Debate over Issue 2 intensifies as union leaders accuse Kasich of spreading lies

Local union blast TV commericals

CLEVELAND - With Election Day in Ohio less than one month away, the campaigning is heating up over Issue 2, the controversial law that would limit collective bargaining rights for 350,000 public workers.

On Monday, local union leaders representing police officers accused Ohio Gov. John Kasich and supporters of Issue 2 of spreading lies about how much public employees pay towards their pensions and health insurance.

"From day one, this thing has been nothing but trickery," said Steve Loomis, the president of the Cleveland Police Patrolman's Association.

An advertisement on the website Building a Better Ohio indicates, "Issue two asks government employees to help by paying 10 percent for their guaranteed pension and at least 15 percent for their health care insurance.'

Loomis insists the vast majority of pubic employees already do that.

"The fact of the matter is 94 percent of the public employees in the state of Ohio meet or exceed those thresholds," Loomis said.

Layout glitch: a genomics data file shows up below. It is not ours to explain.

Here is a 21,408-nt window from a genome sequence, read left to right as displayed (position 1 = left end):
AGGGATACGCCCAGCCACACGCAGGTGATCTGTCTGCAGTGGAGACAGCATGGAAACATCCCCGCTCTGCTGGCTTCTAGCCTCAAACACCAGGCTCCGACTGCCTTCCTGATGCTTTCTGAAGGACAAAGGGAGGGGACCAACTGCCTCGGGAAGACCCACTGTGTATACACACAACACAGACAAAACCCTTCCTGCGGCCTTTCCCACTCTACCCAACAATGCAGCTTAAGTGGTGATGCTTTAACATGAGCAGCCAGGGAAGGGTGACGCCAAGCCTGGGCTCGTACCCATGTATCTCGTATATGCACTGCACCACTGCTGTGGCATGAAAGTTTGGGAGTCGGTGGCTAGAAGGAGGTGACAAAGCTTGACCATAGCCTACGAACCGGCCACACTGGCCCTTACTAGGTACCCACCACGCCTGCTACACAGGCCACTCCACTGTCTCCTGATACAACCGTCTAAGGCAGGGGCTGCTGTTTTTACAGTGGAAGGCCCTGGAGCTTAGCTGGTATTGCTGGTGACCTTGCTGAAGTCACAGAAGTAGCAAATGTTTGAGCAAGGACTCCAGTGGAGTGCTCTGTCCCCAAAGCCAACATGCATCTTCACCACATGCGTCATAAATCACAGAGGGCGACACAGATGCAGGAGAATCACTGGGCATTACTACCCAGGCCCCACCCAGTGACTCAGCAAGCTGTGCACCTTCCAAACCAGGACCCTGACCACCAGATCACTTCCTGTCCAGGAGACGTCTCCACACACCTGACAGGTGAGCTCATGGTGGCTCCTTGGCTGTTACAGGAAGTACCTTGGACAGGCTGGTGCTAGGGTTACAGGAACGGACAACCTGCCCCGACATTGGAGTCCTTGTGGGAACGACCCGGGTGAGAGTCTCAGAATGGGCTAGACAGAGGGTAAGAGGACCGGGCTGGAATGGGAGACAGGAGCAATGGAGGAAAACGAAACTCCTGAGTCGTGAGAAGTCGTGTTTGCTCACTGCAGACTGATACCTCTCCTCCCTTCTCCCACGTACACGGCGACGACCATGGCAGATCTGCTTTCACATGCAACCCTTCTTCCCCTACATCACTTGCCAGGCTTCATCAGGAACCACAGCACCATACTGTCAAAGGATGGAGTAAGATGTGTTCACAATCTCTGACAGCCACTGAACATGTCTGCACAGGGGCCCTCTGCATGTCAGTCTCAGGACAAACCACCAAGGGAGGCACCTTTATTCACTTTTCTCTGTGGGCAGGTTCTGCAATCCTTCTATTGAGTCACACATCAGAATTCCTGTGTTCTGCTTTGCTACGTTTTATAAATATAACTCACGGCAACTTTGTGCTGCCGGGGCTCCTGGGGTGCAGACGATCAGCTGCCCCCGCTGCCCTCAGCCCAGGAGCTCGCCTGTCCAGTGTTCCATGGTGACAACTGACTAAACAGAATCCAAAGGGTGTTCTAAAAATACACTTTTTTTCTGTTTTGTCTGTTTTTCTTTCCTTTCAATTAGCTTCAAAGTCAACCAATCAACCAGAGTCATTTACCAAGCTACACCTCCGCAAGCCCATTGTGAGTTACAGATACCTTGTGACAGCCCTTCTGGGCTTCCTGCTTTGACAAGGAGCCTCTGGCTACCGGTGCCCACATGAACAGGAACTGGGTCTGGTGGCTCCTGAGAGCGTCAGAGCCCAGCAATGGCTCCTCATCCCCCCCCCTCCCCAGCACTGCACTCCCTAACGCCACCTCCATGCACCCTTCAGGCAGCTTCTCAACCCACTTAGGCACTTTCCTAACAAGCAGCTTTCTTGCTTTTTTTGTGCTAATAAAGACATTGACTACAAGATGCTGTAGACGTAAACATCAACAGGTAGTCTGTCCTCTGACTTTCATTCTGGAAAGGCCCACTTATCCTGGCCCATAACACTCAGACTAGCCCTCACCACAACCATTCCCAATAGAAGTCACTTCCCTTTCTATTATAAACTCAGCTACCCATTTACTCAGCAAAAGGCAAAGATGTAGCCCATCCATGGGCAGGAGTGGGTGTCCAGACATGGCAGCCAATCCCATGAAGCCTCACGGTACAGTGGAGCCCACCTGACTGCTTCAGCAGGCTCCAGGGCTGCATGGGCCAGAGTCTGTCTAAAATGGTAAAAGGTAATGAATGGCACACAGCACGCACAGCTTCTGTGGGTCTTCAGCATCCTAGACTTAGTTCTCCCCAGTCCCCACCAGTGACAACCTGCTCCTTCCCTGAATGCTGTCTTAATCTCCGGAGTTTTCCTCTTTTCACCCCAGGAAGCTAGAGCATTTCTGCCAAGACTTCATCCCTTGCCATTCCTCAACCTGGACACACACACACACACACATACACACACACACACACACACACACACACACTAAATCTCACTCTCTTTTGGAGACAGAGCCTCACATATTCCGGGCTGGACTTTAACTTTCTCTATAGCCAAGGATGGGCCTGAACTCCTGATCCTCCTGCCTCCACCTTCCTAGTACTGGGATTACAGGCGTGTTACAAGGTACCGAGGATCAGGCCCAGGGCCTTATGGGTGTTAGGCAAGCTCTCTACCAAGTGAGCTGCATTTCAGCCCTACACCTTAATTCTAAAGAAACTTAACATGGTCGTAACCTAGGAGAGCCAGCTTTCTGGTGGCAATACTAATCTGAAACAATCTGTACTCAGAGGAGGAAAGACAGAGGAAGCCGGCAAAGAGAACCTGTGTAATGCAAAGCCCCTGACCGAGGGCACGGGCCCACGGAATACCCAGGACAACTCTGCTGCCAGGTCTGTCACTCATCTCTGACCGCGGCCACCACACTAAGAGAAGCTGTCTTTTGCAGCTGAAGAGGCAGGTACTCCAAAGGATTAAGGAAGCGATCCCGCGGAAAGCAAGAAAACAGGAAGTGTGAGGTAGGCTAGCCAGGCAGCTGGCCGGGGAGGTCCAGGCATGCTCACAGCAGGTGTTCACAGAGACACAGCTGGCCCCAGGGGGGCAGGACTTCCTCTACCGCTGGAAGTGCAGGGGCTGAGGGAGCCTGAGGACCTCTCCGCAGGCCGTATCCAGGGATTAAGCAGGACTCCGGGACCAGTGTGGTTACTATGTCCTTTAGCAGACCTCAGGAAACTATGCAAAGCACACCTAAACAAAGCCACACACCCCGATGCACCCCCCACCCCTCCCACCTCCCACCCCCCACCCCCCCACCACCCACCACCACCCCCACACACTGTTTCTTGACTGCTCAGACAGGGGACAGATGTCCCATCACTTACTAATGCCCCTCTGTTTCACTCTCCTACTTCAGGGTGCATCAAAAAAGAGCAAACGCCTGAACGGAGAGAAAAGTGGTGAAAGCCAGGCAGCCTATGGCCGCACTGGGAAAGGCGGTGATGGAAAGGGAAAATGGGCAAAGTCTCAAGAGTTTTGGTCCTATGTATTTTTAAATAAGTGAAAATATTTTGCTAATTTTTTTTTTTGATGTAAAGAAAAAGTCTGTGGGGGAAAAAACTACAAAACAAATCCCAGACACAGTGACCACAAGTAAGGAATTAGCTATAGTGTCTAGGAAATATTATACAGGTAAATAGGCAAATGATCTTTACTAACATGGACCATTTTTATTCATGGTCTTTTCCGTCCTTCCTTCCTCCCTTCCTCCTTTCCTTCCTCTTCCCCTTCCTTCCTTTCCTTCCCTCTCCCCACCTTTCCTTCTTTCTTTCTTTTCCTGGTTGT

Terry Gallagher, the executive director of the Ohio Patrolman's Benevolent Association, said Kasich is trying to mislead Ohio voters about the contributions his members make, while ignoring concessions that officers have already made, including furloughs and wage freezes in some departments.

"Our members know that cities and counties are facing financial challanges. That is why we have agreed to concessions. Our members are committed to protecting the people they serve," Gallagher said.

But supporters of Issue 2, formerly known as Senate Bill 5, believe many local government employees have not been paying their fair share and a "yes" vote would help get costs under controls for many cities.

"We have, in the private sector, folks paying 30 percent for their healthcare, if they have it, and (they have) a 401K, not a guaranteed pension," said Connie Wherkamp, a spokesperson for Building a Better Ohio.

If Issue 2 passes, the collective bargaining rights would be restricted for the state's public workers. For example, health care costs would no longer be negotiated.

Michele Pomerantz, the director of political action for Cleveland Teacher's Union, said bargaining for safety rights would also disappear.

"It would prohibit teachers from talking to administrators about safe classroom levels. The teacher that's leading the classroom and spending six hours a day with your children should have the opportunity to have the voice that speaks out for what's best for your children," Pomerantz said.

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